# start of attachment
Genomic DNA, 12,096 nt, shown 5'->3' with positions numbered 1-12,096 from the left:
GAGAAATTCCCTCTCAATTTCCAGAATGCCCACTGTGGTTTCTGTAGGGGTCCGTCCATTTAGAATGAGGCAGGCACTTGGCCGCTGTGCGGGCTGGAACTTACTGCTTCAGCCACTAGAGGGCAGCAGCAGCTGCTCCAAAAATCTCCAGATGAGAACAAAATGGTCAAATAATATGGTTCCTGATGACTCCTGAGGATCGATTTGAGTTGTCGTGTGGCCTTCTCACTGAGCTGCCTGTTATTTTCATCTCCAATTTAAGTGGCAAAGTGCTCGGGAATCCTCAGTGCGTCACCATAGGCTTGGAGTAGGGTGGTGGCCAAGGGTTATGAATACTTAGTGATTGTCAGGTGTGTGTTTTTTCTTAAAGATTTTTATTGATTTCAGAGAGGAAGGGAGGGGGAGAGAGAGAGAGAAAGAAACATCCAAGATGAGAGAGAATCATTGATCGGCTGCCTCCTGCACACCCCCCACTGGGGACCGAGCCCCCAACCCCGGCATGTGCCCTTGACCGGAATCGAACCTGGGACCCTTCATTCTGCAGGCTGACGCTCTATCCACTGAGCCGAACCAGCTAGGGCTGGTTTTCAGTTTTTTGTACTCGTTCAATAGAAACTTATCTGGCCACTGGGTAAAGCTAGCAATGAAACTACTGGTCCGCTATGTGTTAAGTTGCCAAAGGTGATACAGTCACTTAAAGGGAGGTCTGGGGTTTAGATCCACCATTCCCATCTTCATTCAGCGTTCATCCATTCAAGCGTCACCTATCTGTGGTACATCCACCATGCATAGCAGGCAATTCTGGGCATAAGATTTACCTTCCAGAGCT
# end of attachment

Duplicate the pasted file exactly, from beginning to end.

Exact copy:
Genomic DNA, 12,096 nt, shown 5'->3' with positions numbered 1-12,096 from the left:
GAGAAATTCCCTCTCAATTTCCAGAATGCCCACTGTGGTTTCTGTAGGGGTCCGTCCATTTAGAATGAGGCAGGCACTTGGCCGCTGTGCGGGCTGGAACTTACTGCTTCAGCCACTAGAGGGCAGCAGCAGCTGCTCCAAAAATCTCCAGATGAGAACAAAATGGTCAAATAATATGGTTCCTGATGACTCCTGAGGATCGATTTGAGTTGTCGTGTGGCCTTCTCACTGAGCTGCCTGTTATTTTCATCTCCAATTTAAGTGGCAAAGTGCTCGGGAATCCTCAGTGCGTCACCATAGGCTTGGAGTAGGGTGGTGGCCAAGGGTTATGAATACTTAGTGATTGTCAGGTGTGTGTTTTTTCTTAAAGATTTTTATTGATTTCAGAGAGGAAGGGAGGGGGAGAGAGAGAGAGAAAGAAACATCCAAGATGAGAGAGAATCATTGATCGGCTGCCTCCTGCACACCCCCCACTGGGGACCGAGCCCCCAACCCCGGCATGTGCCCTTGACCGGAATCGAACCTGGGACCCTTCATTCTGCAGGCTGACGCTCTATCCACTGAGCCGAACCAGCTAGGGCTGGTTTTCAGTTTTTTGTACTCGTTCAATAGAAACTTATCTGGCCACTGGGTAAAGCTAGCAATGAAACTACTGGTCCGCTATGTGTTAAGTTGCCAAAGGTGATACAGTCACTTAAAGGGAGGTCTGGGGTTTAGATCCACCATTCCCATCTTCATTCAGCGTTCATCCATTCAAGCGTCACCTATCTGTGGTACATCCACCATGCATAGCAGGCAATTCTGGGCATAAGATTTACCTTCCAGAGCT